After Lexington and Concord, a New England Army consisting of troops of various colonies gathered at Boston in June 1775. Warran, Putuam and Prescott were the Com­manders. The Americans took position on Bunker Hill. Gage’s troops attacked the colonists and after defending against two attacks, the colo­nists were defeated.

Although the colonists suffered a defeat at the hands of the Britishers and lost their Commander Warran, it convinced them that they could fight against the British regulars if they made concerted and consistent efforts.

George Washington who was appointed Commander-in-Chief of the Continental Army could not take charge until July 3, 1775 at Cambridge. On resuming charge Washington found himself to be faced with many problems. He found the army disorganized and lacking in discipline. The army was neither well-equipped nor well clad. It took more than six months to organize the whole affairs, before George Washinton planned the capture of Boston.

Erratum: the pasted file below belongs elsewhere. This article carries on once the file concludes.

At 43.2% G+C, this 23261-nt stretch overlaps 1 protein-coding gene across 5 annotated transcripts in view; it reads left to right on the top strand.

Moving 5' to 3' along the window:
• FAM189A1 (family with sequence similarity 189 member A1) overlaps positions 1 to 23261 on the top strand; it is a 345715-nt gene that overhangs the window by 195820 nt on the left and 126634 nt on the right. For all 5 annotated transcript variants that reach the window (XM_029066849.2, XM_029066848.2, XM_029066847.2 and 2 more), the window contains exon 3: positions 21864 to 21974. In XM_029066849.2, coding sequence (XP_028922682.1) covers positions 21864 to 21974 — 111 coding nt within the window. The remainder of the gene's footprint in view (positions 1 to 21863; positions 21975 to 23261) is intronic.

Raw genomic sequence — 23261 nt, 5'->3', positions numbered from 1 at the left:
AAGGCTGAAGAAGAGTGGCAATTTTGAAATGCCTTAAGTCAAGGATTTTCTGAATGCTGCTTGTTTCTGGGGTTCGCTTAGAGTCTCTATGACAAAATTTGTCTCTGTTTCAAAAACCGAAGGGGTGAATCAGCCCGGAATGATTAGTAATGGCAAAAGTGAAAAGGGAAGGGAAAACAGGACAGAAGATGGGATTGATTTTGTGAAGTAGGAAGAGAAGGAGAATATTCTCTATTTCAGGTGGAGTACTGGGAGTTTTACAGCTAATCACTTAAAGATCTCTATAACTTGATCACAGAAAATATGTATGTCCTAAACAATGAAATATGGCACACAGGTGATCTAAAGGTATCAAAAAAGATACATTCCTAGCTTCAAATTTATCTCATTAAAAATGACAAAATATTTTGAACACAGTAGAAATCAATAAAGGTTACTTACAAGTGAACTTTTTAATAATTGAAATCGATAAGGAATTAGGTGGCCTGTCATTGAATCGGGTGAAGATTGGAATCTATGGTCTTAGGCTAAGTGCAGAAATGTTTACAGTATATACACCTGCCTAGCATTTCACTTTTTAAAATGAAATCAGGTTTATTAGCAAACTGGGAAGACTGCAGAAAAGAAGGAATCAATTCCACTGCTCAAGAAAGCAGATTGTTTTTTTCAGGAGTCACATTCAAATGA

By this time General Gage was replaced by Gen­eral Howe at Boston and he was so lacking in energy that he created no trouble for the colonists. In February 1776 General Howe was directed to seize Dorchester Heights from where ‘Boston was within artillery range. However, the colonists forestalled him and succeeded in capturing the Dorchester Heights. Next day General Howe prepared for assault but was hampered by rains. Soon he was compelled to evacuate Boston. The fleet left for Halifax and the city of Boston fell into the hands of the colonists.